Analysis of human urine for pyridine-N-oxide metabolites of 4- (methylnitrosamino)-1-(3-pyridyl)-1-butanone, a tobacco-specific lung carcinogen

Steven G. Carmella, Anna Borukhova, Shobha A. Akerkar, Stephen S. Hecht

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4-(Methylnitrosamino)-1-(3-pyridyl)-1-butanone (NNK) is a potent pulmonary carcinogen in rodents and is believed to be a causative factor for lung cancer in smokers. NNK also may be involved in oral cancer etiology in users of smokeless tobacco products. Pyridine-N-oxidation of NNK and its major metabolite, 4-(methylnitrosamino)-1(3-pyridyl)-1-butanol (NNAL), produces NNK-N-oxide and NNAL-N-oxide, respectively, which are detoxification products of NNK metabolism and are excreted in the urine of rodents and primates. Our goal is to develop a panel of urinary biomarkers to assess the metabolic activation and detoxification of NNK in humans. In this study, we developed methodology to analyze human urine for NNK-N-oxide and NNAL-N- oxide. The key step in the method was conversion of the N-oxides to NNK and NNAL by treatment with Proteus mirabilis. The resulting samples were then analyzed essentially by methods that we have described previously. 4- (Methylnitrosamino)-4(3-pyridyl-N-oxide)-1-butanol (iso-NNAL-N-oxide) was used as internal standard. Levels of NNAL-N-oxide in smokers' urine ranged from 0.06 to 1.4 pmol/mg creatinine, mean ± SD 0.53 ± 0.36 pmol/mg creatinine. Its presence was confirmed by high performance liquid chromatography-electrospray ionization-tandem mass spectrometry. NNK-N-oxide was nut detected in smokers' urine. Levels of NNAL-N-oxide in the urine of smokeless tobacco users ranged from 0.02 to 1.2 pmol/mg creatinine, mean ± SD 0.41 ± 0.35 pmol/mg creatinine. The amounts of NNAL-N-oxide in urine were less than 20% of those of [4-(methylnitrosamino)-1-(3-pyridyl)but-1-yl]-β- O-D-glucosiduronic acid (NNAL-Gluc) and were approximately 50% as great as those of free NNAL. These results demonstrate that pyridine-N-oxidation is a relatively minor detoxification pathway of NNK and NNAL in humans. The method was applied to analysis of urine from I smokers who consumed a diet containing watercress. In an earlier study (S.S. Hecht et al., Cancer Epidemiol., Biomarkers and Prey., 4: 877-884, 1995), we showed that consumption of watercress, a source of phenethyl isothiocyanate (PEITC), caused an increase in urinary excretion of NNAL plus NNAL-Gluc. This was attributed to inhibition of α-hydroxylation of NNK by PEITC, as seen in rodents in which PEITC also inhibits the pulmonary carcinogenicity of NNK. However, PEITC also could have inhibited pyridine-N-oxidation of NNK and NNAL. The urine of these smokers was analyzed for NNAL-N-oxide. The results demonstrated that watercress consumption had no effect on levels of NNAL-N- oxide in urine, supporting the conclusion that PEITC does inhibit the metabolic activation of NNK in humans.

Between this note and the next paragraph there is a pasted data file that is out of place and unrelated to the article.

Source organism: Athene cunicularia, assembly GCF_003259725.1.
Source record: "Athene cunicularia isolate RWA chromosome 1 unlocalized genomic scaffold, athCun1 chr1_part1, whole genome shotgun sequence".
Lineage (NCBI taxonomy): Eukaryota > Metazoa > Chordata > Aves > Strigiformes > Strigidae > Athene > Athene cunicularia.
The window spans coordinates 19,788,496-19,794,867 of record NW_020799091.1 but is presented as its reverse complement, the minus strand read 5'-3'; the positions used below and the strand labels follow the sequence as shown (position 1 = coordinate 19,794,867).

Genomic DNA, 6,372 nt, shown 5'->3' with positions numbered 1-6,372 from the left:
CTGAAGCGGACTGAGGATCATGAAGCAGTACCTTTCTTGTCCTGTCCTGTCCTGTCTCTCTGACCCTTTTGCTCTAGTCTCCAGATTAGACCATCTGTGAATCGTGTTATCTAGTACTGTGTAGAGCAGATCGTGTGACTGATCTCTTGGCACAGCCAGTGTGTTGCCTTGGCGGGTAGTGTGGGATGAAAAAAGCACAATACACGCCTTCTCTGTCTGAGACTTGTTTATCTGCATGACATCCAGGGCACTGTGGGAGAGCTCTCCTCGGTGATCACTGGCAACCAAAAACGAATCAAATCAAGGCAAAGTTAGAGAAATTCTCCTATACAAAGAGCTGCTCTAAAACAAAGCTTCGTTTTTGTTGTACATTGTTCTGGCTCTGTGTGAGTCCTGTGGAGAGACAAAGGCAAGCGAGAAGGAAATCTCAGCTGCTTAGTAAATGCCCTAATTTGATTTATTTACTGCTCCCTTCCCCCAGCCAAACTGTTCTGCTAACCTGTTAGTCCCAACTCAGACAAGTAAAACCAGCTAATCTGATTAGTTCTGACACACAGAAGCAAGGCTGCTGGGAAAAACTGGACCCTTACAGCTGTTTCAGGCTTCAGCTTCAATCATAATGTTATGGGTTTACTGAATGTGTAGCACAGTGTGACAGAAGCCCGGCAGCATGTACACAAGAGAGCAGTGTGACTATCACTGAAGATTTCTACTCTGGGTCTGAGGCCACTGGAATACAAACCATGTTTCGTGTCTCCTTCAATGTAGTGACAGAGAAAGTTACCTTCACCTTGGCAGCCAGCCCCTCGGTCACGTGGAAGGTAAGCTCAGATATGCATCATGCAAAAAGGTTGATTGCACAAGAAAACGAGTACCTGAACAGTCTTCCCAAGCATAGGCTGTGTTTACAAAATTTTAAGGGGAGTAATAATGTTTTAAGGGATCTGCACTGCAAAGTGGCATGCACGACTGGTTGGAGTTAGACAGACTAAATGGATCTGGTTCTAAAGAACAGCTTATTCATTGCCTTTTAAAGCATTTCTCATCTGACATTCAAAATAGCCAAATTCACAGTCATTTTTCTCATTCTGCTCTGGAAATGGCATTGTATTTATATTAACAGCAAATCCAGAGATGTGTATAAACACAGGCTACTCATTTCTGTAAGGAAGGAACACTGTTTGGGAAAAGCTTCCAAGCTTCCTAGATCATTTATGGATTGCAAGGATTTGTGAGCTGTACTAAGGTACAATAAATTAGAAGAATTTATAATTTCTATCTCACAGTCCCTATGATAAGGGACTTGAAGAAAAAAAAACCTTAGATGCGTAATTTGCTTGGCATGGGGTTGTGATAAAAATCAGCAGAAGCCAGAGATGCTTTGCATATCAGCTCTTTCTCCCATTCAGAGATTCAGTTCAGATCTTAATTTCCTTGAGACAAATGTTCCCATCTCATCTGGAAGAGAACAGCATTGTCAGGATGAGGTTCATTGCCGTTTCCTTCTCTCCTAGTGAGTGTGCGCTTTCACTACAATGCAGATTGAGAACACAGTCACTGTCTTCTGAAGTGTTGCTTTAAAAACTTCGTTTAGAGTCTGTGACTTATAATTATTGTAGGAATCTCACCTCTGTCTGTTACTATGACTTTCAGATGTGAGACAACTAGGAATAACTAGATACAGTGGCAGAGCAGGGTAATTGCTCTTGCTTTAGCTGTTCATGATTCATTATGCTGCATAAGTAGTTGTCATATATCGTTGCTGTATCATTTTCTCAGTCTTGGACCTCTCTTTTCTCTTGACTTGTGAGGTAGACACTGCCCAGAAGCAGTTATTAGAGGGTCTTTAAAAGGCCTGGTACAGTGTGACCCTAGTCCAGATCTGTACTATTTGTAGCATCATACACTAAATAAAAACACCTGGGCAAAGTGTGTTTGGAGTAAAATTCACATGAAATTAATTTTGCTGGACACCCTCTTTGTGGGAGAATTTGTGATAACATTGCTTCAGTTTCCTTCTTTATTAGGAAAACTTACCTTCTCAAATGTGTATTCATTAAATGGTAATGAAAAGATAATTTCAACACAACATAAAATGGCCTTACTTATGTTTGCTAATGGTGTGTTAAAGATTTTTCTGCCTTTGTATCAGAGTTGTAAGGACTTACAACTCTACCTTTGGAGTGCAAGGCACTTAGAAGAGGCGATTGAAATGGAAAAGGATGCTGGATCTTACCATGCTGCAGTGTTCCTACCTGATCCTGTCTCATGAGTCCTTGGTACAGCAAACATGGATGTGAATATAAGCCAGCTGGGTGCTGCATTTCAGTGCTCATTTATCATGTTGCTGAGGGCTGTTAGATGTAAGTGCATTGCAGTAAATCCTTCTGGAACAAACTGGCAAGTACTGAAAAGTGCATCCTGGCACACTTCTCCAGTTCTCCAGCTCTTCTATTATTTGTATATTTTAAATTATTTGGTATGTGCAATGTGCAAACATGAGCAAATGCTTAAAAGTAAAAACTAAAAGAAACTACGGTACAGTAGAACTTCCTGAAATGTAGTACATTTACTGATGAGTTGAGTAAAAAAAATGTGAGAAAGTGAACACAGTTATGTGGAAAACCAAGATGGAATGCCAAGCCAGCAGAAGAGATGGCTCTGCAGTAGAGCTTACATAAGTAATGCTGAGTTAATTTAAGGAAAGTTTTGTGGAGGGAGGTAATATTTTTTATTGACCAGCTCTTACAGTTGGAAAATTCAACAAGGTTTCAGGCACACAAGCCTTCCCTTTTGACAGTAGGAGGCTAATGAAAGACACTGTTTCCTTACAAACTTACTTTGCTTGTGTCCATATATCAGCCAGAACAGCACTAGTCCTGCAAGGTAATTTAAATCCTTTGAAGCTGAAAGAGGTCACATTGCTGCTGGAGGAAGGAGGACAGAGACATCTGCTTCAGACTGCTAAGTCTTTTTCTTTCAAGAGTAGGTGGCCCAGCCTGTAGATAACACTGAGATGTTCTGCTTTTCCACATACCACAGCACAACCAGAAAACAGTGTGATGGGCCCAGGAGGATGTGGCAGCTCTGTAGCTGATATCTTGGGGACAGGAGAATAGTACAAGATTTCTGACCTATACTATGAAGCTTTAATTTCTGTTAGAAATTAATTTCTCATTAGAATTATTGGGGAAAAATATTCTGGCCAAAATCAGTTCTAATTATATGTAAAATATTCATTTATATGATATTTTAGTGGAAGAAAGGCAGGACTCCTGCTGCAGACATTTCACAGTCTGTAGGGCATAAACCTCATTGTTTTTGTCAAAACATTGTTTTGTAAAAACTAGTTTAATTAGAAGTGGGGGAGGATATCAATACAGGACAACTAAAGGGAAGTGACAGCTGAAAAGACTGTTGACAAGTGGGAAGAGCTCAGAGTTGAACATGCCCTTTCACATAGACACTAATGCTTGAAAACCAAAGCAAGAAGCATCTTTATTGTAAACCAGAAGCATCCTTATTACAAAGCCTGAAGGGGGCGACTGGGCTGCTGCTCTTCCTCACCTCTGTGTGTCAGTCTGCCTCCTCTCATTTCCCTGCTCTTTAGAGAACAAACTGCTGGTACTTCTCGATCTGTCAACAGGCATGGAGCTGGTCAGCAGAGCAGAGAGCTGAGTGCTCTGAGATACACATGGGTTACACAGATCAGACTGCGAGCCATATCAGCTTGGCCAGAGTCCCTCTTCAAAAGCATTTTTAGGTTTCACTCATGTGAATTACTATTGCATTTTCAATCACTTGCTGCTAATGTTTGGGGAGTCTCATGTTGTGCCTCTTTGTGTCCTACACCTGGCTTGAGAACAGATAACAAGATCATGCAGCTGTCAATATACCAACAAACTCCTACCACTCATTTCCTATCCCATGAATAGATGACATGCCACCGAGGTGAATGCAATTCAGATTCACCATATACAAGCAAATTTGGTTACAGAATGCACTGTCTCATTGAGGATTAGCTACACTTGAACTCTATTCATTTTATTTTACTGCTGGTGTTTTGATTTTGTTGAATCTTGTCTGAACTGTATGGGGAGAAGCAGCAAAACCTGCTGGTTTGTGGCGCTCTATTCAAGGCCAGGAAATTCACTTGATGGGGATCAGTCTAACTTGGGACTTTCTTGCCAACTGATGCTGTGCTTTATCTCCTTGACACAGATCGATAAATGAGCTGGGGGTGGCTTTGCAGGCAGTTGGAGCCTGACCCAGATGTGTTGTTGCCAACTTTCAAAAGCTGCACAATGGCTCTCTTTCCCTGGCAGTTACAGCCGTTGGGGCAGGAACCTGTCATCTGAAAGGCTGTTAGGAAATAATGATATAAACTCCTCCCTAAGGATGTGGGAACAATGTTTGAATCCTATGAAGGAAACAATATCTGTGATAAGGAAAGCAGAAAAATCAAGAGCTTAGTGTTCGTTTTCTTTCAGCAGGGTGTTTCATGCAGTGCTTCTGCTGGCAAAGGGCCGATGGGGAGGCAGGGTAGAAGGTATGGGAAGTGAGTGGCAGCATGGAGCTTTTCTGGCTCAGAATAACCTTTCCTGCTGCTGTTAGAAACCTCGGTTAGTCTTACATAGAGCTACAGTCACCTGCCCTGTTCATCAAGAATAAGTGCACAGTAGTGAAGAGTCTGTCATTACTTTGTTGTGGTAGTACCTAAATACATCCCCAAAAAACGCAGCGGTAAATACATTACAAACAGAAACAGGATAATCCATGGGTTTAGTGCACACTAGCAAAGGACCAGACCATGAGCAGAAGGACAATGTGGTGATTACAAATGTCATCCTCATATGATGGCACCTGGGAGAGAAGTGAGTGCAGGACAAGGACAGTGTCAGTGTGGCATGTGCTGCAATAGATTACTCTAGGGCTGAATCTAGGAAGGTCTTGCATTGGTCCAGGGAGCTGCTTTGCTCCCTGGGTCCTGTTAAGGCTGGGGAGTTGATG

Original languageEnglish (US)
Pages (from-to)113-120
Number of pages8
JournalCancer Epidemiology Biomarkers and Prevention
Issue number2
StatePublished - 1997

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